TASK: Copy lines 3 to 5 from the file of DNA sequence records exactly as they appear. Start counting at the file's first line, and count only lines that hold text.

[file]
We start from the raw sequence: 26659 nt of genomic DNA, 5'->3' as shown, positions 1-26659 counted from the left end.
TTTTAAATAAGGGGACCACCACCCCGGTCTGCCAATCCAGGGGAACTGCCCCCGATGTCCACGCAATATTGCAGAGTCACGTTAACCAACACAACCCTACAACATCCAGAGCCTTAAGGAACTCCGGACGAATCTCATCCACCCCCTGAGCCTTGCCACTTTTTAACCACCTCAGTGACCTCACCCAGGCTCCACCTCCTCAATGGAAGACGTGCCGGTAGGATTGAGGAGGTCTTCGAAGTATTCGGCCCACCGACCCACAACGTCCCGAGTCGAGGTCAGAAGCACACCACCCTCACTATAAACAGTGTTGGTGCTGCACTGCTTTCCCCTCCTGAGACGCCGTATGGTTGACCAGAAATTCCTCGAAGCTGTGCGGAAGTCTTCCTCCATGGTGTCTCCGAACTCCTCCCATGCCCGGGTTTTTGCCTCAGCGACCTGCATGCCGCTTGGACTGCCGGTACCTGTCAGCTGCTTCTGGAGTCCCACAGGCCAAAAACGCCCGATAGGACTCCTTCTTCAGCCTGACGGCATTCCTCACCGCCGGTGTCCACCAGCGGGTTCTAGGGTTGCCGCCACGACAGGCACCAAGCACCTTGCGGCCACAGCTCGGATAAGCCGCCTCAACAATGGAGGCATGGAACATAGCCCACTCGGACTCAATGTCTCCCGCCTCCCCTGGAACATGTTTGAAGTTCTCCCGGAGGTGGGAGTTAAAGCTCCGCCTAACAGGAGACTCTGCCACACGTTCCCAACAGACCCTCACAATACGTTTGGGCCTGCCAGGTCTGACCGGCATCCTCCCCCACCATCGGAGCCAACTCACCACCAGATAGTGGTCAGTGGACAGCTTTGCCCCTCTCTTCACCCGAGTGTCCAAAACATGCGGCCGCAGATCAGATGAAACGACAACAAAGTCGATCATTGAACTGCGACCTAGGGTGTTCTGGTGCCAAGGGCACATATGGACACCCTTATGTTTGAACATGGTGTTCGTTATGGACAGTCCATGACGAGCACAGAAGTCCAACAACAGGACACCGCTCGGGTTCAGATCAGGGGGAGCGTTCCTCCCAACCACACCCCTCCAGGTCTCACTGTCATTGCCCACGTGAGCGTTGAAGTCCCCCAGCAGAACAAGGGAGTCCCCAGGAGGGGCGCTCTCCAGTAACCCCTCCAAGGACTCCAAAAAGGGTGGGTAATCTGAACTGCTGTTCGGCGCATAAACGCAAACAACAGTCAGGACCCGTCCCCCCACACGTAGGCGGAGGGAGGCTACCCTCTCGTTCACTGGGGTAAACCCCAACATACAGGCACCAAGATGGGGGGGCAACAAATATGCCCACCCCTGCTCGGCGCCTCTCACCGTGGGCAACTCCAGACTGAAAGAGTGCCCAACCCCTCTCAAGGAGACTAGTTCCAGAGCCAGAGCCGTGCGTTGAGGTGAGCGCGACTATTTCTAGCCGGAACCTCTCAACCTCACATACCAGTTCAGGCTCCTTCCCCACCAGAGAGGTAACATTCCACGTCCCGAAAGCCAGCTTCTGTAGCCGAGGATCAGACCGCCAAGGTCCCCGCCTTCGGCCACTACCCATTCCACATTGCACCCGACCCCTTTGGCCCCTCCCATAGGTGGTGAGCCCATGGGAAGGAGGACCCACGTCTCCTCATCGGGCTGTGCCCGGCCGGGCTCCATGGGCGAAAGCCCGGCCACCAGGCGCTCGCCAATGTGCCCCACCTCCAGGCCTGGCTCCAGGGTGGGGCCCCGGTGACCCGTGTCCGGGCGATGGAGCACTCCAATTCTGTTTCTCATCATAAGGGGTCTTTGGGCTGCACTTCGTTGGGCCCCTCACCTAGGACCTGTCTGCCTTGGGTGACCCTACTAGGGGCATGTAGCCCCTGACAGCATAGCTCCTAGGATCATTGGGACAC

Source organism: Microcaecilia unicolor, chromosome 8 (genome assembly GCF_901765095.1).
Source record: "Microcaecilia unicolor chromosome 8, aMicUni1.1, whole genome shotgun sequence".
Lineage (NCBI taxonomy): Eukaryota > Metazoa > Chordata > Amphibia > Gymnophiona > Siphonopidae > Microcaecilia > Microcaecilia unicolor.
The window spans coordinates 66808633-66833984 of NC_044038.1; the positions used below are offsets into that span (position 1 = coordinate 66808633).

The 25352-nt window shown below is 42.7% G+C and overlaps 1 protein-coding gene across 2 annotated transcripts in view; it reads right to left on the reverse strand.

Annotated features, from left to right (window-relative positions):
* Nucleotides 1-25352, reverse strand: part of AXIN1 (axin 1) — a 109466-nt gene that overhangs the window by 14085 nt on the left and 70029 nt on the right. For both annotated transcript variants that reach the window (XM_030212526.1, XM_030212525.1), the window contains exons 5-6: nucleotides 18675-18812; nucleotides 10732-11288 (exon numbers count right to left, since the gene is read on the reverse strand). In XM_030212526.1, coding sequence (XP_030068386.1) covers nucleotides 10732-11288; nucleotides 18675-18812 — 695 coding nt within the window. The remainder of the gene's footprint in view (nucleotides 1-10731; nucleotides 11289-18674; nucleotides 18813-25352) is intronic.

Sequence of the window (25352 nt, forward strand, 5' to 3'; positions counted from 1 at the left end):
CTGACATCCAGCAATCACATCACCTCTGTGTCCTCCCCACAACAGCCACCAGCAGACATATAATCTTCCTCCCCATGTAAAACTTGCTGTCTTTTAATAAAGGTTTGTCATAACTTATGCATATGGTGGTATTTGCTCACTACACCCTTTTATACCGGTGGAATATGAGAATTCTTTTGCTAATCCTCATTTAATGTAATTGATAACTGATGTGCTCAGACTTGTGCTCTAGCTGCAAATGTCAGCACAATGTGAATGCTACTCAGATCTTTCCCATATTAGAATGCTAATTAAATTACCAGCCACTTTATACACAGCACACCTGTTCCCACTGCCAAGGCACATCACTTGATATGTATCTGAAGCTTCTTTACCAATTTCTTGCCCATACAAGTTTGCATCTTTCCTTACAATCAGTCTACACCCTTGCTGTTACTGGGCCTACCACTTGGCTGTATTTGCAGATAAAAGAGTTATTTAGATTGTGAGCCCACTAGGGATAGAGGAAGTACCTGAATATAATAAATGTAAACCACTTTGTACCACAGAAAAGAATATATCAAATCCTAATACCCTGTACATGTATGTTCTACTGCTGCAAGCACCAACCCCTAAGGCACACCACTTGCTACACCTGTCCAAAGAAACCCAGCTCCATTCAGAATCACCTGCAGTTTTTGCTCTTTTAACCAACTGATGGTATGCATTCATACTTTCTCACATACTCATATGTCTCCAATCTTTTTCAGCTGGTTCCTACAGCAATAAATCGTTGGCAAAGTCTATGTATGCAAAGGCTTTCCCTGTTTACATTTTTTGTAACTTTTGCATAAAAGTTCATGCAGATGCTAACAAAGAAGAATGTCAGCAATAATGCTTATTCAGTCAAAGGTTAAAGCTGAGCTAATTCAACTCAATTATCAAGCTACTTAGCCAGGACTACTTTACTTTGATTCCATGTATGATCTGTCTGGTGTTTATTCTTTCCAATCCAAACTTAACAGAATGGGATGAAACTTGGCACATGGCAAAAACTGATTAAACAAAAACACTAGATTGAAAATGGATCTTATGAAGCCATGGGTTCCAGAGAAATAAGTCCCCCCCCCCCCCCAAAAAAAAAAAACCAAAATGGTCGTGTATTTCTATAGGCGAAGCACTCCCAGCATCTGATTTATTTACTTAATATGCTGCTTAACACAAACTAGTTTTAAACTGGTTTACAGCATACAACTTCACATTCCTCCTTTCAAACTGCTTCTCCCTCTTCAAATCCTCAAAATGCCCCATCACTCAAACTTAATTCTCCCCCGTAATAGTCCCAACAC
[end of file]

Source organism: Microcaecilia unicolor, chromosome 8 (genome assembly GCF_901765095.1).
Source record: "Microcaecilia unicolor chromosome 8, aMicUni1.1, whole genome shotgun sequence".
Lineage (NCBI taxonomy): Eukaryota > Metazoa > Chordata > Amphibia > Gymnophiona > Siphonopidae > Microcaecilia > Microcaecilia unicolor.